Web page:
Clouds and Precipitation

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Transcript Clouds and Precipitation

Clouds and Precipitation
Section 11.3
Cloud Formation
nucleus – a small particle
in the atmosphere around which water
droplets form; < .001 mm in diameter
 A cloud is visible when the number of
these droplets gets large
 Stable air resists rising
 Air mass stability determines the types of
clouds that form and weather patterns
 Condensation
Stable Air
 Stability
of air depends on how the
temperature of the air mass changes
compared to the atmosphere
 Fair weather clouds form under stable
Unstable Air
 The
atmosphere is considered unstable
when air masses continue to rise because
the air mass is less dense than the
surrounding air
 Unstable clouds produce thunderstorms
Atmospheric Lifting
 Clouds
form when moist air rises,
expands, and cools
 Convective lifting occurs when air rises
when it is heated and becomes warmer
than the surrounding air
 Describe Orographic lifting and
Atmospheric Lifting
 Orographic
lifting occurs when an air
mass is forced to rise over a topographic
barrier; Sierra Nevadas and heavy rain
 Convergence occurs when air flows into
the same area from different directions;
common at mid-latitudes and equator
Types of Clouds
 Cloud
shapes are due to differences in
how clouds form
 Cloud formation occurs at different
 First classified in 1803
 Classified by altitudes formed and shape
 Low (<2000 m), Middle (2000 m – 6000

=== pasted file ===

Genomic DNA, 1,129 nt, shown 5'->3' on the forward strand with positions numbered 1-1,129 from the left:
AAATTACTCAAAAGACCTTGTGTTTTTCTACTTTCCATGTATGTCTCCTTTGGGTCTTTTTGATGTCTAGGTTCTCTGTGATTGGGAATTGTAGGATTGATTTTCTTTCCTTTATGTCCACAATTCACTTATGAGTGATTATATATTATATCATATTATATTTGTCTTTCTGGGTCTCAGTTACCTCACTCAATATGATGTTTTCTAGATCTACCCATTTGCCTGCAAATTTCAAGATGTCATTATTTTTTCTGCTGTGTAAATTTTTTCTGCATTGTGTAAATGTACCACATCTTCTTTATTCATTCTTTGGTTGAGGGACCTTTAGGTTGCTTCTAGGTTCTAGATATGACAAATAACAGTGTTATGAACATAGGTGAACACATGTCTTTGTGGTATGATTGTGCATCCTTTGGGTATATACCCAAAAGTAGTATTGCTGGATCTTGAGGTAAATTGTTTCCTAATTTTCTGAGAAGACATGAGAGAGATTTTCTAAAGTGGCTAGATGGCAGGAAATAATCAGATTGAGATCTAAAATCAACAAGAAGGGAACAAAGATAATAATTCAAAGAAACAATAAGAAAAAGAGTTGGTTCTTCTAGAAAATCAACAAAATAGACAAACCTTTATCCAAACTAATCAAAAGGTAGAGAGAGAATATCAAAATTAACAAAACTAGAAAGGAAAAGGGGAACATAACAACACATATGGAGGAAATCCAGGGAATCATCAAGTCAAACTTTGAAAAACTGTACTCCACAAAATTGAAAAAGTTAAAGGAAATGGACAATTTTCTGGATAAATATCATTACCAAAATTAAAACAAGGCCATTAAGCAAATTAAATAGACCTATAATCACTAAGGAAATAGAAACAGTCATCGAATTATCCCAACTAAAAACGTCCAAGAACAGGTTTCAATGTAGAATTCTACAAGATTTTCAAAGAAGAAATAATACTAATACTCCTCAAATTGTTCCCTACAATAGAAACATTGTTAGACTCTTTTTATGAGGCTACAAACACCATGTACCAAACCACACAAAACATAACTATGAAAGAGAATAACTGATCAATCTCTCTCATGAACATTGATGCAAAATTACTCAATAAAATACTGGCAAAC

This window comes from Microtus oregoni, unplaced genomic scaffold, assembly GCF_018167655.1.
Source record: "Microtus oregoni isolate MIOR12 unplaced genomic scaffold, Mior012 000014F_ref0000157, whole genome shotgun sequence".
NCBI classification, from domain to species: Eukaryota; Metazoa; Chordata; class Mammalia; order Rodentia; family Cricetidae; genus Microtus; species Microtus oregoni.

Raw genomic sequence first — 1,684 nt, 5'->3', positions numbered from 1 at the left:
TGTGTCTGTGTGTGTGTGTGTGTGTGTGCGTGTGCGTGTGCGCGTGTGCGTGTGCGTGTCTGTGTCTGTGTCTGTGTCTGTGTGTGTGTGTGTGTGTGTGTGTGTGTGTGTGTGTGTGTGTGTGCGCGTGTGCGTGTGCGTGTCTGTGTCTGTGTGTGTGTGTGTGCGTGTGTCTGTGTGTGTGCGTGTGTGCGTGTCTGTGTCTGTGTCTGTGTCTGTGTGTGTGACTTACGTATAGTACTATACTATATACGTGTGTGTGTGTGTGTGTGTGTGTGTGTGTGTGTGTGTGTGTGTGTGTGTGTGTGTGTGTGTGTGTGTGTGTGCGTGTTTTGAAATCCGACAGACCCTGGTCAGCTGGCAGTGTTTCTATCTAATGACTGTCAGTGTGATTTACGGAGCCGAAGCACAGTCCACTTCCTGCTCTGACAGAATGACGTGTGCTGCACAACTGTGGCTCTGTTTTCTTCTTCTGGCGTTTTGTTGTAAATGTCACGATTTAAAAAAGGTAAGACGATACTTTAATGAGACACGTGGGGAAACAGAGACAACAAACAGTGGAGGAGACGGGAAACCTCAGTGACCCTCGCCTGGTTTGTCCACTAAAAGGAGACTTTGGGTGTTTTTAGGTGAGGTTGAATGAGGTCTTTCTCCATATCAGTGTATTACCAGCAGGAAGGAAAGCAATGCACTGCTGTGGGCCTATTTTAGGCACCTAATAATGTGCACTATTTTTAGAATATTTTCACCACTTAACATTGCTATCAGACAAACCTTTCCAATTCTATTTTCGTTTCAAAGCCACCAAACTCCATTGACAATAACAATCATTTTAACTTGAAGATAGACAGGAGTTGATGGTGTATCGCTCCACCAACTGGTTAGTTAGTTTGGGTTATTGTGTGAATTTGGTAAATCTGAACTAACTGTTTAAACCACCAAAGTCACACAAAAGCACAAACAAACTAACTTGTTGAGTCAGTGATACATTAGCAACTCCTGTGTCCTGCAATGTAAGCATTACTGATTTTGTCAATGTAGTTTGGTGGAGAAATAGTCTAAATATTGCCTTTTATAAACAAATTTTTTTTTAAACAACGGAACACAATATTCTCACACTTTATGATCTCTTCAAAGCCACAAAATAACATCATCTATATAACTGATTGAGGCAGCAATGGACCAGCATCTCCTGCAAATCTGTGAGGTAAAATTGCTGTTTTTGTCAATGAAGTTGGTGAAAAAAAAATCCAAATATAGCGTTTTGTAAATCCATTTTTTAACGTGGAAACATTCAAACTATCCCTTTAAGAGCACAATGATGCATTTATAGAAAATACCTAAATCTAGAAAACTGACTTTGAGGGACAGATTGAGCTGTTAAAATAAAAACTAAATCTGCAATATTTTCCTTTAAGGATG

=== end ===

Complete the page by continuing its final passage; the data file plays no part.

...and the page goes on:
m), and High (>6000 m)
Low Clouds
– puffy, lumpy looking clouds
 Stratus – a layered, sheetlike cloud that
covers most of the sky in an area; fog that
has lifted
 Cumulus
Middle Clouds
 Altocumulus
and altostratus are made
up of ice crystals and water droplets due
to lower temps
 Altocumulus – white or gray in color and
form large round masses or wavy rows
 Altostratus clouds are gray and form
sheets of clouds
 Sometimes produce mild precipitation
High Clouds
 Made
up of ice crystals
 Cirrus – have a wispy indistinct
 Cirrostratus – a continuous layer that
can cover the sky; vary in thickness
Vertical Development Clouds
 Cumulonimbus
clouds can reach into the
tropopause; the top is composed entirely
of ice;
 These giant clouds can produce torrential
rains, strong winds, and hail
 All
forms of water that fall from the clouds
to the ground
 Rain, snow, sleet, and hail
 Coalescence occurs when cloud droplets
collide and join together to form a larger
 Rain is precipitation that reaches Earth’s
surface as liquid; between 0.5 – 5 mm
Snow, sleet, and hail
 Ice
crystals form in clouds with a temp.
below freezing causing snow to fall
 Sleet forms when air currents move
droplets to move up and down between
freezing and non-freezing air
 If this up and down motion occurs over a
large area then hail forms (large ice
The Water Cycle
 97%
of Earth’s water is in the oceans
 The constant movement of water between
the atmosphere and Earth’s surface
 Radiation causes evaporation of water
 Water rises and condenses into clouds
 Water falls to Earth as precipitation
 Cycle continues and nourishes living